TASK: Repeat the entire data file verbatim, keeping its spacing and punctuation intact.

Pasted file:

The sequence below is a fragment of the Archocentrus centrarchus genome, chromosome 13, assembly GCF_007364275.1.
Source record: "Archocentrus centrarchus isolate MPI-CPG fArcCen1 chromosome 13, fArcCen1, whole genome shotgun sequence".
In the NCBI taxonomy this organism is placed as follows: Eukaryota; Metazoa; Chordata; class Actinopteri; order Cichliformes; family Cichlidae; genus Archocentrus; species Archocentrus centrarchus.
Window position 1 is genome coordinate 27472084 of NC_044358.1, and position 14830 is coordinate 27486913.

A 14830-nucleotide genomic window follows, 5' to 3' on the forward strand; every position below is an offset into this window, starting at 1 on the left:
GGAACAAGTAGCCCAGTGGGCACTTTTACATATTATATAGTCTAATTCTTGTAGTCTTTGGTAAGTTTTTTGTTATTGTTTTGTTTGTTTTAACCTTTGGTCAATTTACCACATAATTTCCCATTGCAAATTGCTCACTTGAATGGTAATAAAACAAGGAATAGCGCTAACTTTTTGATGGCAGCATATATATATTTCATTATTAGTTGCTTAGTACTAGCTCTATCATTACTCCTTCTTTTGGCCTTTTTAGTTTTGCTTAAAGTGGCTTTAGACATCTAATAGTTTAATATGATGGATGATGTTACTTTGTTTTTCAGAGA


The sequence below is a fragment of the Archocentrus centrarchus genome, chromosome 13, assembly GCF_007364275.1.
Source record: "Archocentrus centrarchus isolate MPI-CPG fArcCen1 chromosome 13, fArcCen1, whole genome shotgun sequence".
In the NCBI taxonomy this organism is placed as follows: Eukaryota; Metazoa; Chordata; class Actinopteri; order Cichliformes; family Cichlidae; genus Archocentrus; species Archocentrus centrarchus.
Window position 1 is genome coordinate 27472084 of NC_044358.1, and position 14830 is coordinate 27486913.

A 14830-nucleotide genomic window follows, 5' to 3' on the forward strand; every position below is an offset into this window, starting at 1 on the left:
GGAACAAGTAGCCCAGTGGGCACTTTTACATATTATATAGTCTAATTCTTGTAGTCTTTGGTAAGTTTTTTGTTATTGTTTTGTTTGTTTTAACCTTTGGTCAATTTACCACATAATTTCCCATTGCAAATTGCTCACTTGAATGGTAATAAAACAAGGAATAGCGCTAACTTTTTGATGGCAGCATATATATATTTCATTATTAGTTGCTTAGTACTAGCTCTATCATTACTCCTTCTTTTGGCCTTTTTAGTTTTGCTTAAAGTGGCTTTAGACATCTAATAGTTTAATATGATGGATGATGTTACTTTGTTTTTCAGAGA